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Yaounde Declaration: Africa’s answer to stop the continent’s mass rural exodus

Representatives from over 30 African countries held discussion about Africa's plan to improve roads, provide education and energy in the rural areas

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In this photo taken June 20, 2016, pedestrians shop at a market in Lagos, Nigeria. Source-VOA
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  • Experts from over 30 African countries met in Yaounde, Cameroon, for a Forum on Rural Development
  • During the week-long discussions, they devised a plan to control influx of African migrants taking long and perilous journey to Europe and the US, to find work
  • At the end of the discussions, Experts adopted, The Yaounde declaration, which calls for development in rural areas so that the African youth don’t have to make the dangerous trip to Europe for seeking employment

AFRICA, September 11, 2016: Representatives of 30 African countries have been working this week to map out ways to stop the continent’s mass rural exodus at the Forum on Rural Development in Yaounde.

Emmanuel Afessi works on his desktop at Odja center in Cameroon’s capital, Yaounde, where he is training 30 youths on information technologies at the center he created when he returned from the United States a year ago.

“Africa needs to produce its own knowledge, its own equipment and that is why we want to train people within the continent,” he said. “ICTs help close the gap between the developed and the developing world much faster than any technology including the motor vehicles. It is a large contributor to most African countries GDPs today. Think about just the whole aspects of internet and mobile phone. That is a huge multi-billion dollar market.”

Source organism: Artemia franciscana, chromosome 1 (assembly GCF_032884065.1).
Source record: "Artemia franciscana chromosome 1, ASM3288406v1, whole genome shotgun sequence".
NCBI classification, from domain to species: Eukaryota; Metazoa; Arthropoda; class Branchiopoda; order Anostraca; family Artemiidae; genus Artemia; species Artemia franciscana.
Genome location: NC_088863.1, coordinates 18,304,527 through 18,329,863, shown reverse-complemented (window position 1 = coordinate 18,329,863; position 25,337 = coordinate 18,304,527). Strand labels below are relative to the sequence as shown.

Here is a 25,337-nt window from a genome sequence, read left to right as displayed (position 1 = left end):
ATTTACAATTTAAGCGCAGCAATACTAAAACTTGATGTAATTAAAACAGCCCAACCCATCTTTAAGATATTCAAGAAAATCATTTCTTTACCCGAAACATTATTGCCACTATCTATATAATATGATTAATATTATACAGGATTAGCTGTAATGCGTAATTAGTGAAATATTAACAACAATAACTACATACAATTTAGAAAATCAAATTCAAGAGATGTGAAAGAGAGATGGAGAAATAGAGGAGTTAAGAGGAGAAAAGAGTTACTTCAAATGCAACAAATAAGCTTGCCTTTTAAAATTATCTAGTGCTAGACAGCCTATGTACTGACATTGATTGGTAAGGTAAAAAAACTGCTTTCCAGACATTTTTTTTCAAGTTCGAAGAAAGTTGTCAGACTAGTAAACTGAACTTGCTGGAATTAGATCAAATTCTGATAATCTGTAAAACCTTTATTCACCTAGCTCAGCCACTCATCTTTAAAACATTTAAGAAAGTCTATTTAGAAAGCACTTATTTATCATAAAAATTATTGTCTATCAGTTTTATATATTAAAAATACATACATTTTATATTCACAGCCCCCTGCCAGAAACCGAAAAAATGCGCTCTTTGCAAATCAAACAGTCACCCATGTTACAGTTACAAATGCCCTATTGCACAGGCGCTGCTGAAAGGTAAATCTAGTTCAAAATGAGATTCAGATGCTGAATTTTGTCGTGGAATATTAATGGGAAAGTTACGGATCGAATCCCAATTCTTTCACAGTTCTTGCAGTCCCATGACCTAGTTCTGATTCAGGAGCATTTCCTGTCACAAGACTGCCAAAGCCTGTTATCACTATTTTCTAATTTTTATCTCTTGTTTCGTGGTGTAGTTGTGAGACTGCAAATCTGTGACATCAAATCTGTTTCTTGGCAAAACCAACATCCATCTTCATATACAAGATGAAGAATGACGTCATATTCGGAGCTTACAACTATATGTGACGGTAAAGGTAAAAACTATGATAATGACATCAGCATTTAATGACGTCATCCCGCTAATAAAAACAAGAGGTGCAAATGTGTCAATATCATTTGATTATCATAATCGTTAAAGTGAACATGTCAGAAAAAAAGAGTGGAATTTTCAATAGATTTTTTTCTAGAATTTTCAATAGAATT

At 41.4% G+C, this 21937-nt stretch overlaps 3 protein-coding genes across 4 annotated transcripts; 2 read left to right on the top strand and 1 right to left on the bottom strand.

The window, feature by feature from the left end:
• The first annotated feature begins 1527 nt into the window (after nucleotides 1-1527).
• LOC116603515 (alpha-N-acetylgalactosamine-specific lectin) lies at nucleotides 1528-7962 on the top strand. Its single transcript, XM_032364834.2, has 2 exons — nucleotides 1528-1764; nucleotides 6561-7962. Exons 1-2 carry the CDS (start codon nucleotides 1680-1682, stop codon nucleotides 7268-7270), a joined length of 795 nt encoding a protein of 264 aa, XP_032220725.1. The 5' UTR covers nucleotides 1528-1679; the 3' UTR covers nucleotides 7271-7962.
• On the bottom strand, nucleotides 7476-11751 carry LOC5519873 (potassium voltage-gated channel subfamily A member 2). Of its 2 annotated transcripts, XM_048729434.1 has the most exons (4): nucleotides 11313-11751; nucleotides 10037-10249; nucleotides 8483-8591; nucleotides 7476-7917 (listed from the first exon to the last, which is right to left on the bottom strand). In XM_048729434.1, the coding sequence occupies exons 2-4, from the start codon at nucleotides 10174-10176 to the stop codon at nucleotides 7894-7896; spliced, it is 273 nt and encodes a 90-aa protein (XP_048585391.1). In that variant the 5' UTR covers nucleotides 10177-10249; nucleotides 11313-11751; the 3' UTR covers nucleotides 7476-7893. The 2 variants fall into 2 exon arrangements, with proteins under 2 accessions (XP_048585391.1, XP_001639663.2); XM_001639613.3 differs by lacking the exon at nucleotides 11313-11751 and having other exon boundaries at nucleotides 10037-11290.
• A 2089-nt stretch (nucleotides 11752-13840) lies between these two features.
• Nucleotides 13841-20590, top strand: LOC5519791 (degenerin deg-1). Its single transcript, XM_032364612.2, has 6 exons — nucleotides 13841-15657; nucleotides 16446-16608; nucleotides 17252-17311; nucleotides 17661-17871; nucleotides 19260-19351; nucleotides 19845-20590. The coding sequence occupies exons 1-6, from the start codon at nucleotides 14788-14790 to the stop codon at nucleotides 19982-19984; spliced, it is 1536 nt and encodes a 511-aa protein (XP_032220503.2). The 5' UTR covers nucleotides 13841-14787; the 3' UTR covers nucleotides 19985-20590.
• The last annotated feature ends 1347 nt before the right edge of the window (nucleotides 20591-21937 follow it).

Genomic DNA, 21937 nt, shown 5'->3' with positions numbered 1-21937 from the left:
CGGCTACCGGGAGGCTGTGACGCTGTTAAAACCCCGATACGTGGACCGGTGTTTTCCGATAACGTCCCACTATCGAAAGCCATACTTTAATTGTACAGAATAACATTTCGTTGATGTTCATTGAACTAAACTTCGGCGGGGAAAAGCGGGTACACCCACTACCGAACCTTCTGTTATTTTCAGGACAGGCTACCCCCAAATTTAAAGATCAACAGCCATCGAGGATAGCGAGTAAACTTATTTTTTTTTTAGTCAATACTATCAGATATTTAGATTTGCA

The 33-year-old Afessi says he was unemployed and fled to Paris and then the United States, where he was denied refugee status. He says he could not find work and decided to return home, sell his father’s piece of land, and open the ICT center.

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Afessi was part of Africa’s rapidly growing population of emigrants. The U.N. Refugee Agency reports estimates this year nearly 47,000 migrants have reached Italy, the vast majority of them Sub-Saharan Africans.

A representative of Kenyan civil society organizations at the Forum on Rural Development, Vitalis Abbasi, says many of the migrants are highly educated, but unemployed and are traveling from rural areas in search of opportunities.

“If the roads were good, the energy systems were well, we could also access information and communication technologies, a lot of people will stay in those areas,” said Abbasi. “We could lift people up in those areas by pulling agriculture production up. So once people get a bit more money in their pockets, it is now easier for the rest of the economy to grow because when a lot of rural people have a bit more money in their pockets, even up to $2 per day average, they start consuming industrial goods, also manufacturing our own goods, rather than always depending on importing.”

Experts from 30 African countries adopted what they call the Yaounde declaration that invites Africa to invest more in the rural areas youths are deserting. They say Africa is losing its trained human capital if current trends continue.

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The head of program implementation at the New Partnership for Africa’s Development, Estherine Fotabong, says governments should have the political will to create enabling environments for the private sector and civil society groups.